2011 Top Ten of Conflict for History

First Libyan Civil War
The First Libyan Civil War was an armed conflict in 2011 in the North African country of Libya which was fought between forces which were loyal to Colonel Muammar Gaddafi and rebel groups that were seeking to oust his government. It erupted with the Libyan Revolution, also known as the 17 February Revolution. The war was preceded by protests in Zawiya on 8 August 2009 and finally ignited by protests in Benghazi beginning on Tuesday, 15 February 2011, which led to clashes with security forces that fired on
2011 Tōhoku earthquake and tsunami
The 2011 Tōhoku earthquake and tsunami occurred at 14:46 JST on 11 March. The magnitude 9.0–9.1 (Mw) undersea megathrust earthquake had an epicenter in the Pacific Ocean, 72 km (45 mi) east of the Oshika Peninsula of the Tōhoku region, and lasted approximately six minutes, causing a tsunami. It is sometimes known in Japan as the "Great earthquake disaster of East Japan" , among other names. The disaster is often referred to in both Japanese and English as simply 3.11
Nazi Germany
Nazi Germany, officially known as the German Reich from 1933 until 1943, and the Greater German Reich from 1943 to 1945, was the German state between 1933 and 1945, when Adolf Hitler and the Nazi Party controlled the country, transforming it into a dictatorship. Under Hitler's rule, Germany quickly became a totalitarian state where nearly all aspects of life were controlled by the government. The Third Reich, meaning "Third Realm" or "Third Empire", alluded to the Nazis' conceit that Nazi Germany was the
Arab Spring
The Arab Spring was a series of anti-government protests, uprisings, and armed rebellions that spread across much of the Arab world in the early 2010s. It began in response to corruption and economic stagnation and was influenced by the Tunisian Revolution. From Tunisia, the protests then spread to five other countries: Libya, Egypt, Yemen, Syria, and Bahrain, where either the ruler was deposed or major uprisings and social violence occurred including riots, civil wars, or insurgencies. Sustained street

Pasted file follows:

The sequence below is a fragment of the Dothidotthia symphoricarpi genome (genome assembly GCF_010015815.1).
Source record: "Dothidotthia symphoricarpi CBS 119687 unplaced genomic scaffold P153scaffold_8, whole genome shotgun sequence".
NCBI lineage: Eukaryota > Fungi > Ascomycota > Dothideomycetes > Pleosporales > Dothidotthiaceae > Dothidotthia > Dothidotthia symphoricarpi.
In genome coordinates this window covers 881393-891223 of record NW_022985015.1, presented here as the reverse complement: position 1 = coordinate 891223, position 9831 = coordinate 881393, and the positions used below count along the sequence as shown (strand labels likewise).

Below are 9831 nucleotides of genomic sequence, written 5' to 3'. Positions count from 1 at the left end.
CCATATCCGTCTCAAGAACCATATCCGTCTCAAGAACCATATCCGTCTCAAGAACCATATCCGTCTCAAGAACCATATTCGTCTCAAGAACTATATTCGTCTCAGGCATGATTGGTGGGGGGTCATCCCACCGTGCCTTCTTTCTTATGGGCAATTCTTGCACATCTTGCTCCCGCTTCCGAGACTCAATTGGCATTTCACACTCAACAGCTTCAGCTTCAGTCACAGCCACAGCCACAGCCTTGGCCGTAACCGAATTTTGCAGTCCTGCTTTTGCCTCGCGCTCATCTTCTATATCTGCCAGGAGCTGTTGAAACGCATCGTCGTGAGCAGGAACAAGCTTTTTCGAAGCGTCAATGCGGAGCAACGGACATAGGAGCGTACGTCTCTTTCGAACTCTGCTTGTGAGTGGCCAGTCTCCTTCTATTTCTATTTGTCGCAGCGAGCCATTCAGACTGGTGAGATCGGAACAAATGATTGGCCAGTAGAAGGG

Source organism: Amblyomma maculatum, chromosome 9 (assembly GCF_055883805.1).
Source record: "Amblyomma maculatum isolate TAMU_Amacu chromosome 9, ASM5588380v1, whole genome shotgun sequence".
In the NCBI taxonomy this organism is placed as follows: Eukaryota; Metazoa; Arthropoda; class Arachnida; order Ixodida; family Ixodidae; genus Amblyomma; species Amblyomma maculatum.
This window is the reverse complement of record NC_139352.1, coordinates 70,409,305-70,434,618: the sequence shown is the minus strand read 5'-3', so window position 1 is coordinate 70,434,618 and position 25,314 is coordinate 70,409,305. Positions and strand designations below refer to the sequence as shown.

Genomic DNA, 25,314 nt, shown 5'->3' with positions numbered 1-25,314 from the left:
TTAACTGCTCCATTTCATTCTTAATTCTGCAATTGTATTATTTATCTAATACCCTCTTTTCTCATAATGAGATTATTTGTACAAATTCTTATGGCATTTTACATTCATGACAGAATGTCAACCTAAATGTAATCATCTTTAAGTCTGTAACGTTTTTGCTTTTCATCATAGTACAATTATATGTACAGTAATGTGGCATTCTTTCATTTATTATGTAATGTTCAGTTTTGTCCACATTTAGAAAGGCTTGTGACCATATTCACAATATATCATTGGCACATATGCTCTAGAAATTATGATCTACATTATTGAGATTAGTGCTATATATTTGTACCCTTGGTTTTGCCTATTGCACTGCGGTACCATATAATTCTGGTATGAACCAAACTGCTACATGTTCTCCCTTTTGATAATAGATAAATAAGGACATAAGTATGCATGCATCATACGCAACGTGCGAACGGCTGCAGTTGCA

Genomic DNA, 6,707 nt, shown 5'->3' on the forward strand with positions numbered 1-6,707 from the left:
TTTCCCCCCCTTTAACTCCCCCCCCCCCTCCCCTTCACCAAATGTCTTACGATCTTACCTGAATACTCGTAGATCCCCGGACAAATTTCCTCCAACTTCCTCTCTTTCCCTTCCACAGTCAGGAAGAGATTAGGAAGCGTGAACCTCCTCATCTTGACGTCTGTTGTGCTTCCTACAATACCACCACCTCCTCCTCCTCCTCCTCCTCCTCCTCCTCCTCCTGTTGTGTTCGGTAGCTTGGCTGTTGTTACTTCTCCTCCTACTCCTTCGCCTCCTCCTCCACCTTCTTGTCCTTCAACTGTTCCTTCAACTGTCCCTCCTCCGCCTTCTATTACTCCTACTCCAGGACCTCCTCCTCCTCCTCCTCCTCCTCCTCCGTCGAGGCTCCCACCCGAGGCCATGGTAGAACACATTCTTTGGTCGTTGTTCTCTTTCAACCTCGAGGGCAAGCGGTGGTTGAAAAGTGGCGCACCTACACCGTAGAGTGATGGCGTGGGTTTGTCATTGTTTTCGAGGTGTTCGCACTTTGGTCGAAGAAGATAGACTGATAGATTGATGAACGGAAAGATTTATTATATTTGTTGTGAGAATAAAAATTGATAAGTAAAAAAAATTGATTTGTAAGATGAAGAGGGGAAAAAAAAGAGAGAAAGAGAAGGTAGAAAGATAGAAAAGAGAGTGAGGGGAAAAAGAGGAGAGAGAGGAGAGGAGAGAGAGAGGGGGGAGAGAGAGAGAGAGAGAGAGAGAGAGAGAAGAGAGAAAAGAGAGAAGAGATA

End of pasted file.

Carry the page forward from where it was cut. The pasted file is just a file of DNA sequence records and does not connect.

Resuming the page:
Assassination of John F. Kennedy
John F. Kennedy, the 35th president of the United States, was assassinated on Friday, November 22, 1963, at 12:30 p.m. CST in Dallas, Texas, while riding in a presidential motorcade through Dealey Plaza. Kennedy was riding with his wife Jacqueline, Texas Governor John Connally, and Connally's wife Nellie when he was fatally shot from a nearby building by Lee Harvey Oswald, a US Marine veteran. Governor Connally was seriously wounded in the attack. The motorcade rushed to Parkland Memorial Hospital, where
2011 Egyptian revolution
The 2011 Egyptian revolution, also known as the 25 January revolution, began on 25 January 2011 and spread across Egypt. The date was set by various youth groups to coincide with the annual Egyptian "Police holiday" as a statement against increasing police brutality during the last few years of Hosni Mubarak's presidency. It consisted of demonstrations, marches, occupations of plazas, non-violent civil resistance, acts of civil disobedience and strikes. Millions of protesters from a range of socio-economic
Chernobyl disaster
The Chernobyl disaster was a nuclear accident that occurred on 26 April 1986 at the No. 4 reactor in the Chernobyl Nuclear Power Plant, near the city of Pripyat in the north of the Ukrainian SSR in the Soviet Union. It is considered the worst nuclear disaster in history both in cost and casualties. It is one of only two nuclear energy accidents rated at seven—the maximum severity—on the International Nuclear Event Scale, the other being the 2011 Fukushima Daiichi nuclear disaster in Japan. The initial
American Revolutionary War
The American Revolutionary War, also known as the Revolutionary War or American War of Independence, was fought to secure independence from Great Britain. Fighting began with the Battle of Lexington on April 19, 1775, with the United States of America formally created in the Declaration of Independence on July 4, 1776. With the American colonists supported by France and Spain, fighting took place primarily in North America, the Caribbean, and Atlantic Ocean. In the Treaty of Paris ratified on September 3
Battle of Gettysburg
The Battle of Gettysburg was fought July 1–3, 1863, in and around the town of Gettysburg, Pennsylvania, by Union and Confederate forces during the American Civil War. In the battle, Union Maj. Gen. George Meade's Army of the Potomac defeated attacks by Confederate Gen. Robert E. Lee's Army of Northern Virginia, halting Lee's invasion of the North. The battle involved the largest number of casualties of the entire war and is often described as the war's turning point due to the Union's decisive victory
War is an intense armed conflict between states, governments, societies, or paramilitary groups such as mercenaries, insurgents, and militias. It is generally characterized by extreme violence, aggression, destruction, and mortality, using regular or irregular military forces. Warfare refers to the common activities and characteristics of types of war, or of wars in general. Total war is warfare that is not restricted to purely legitimate military targets, and can result in massive civilian or other non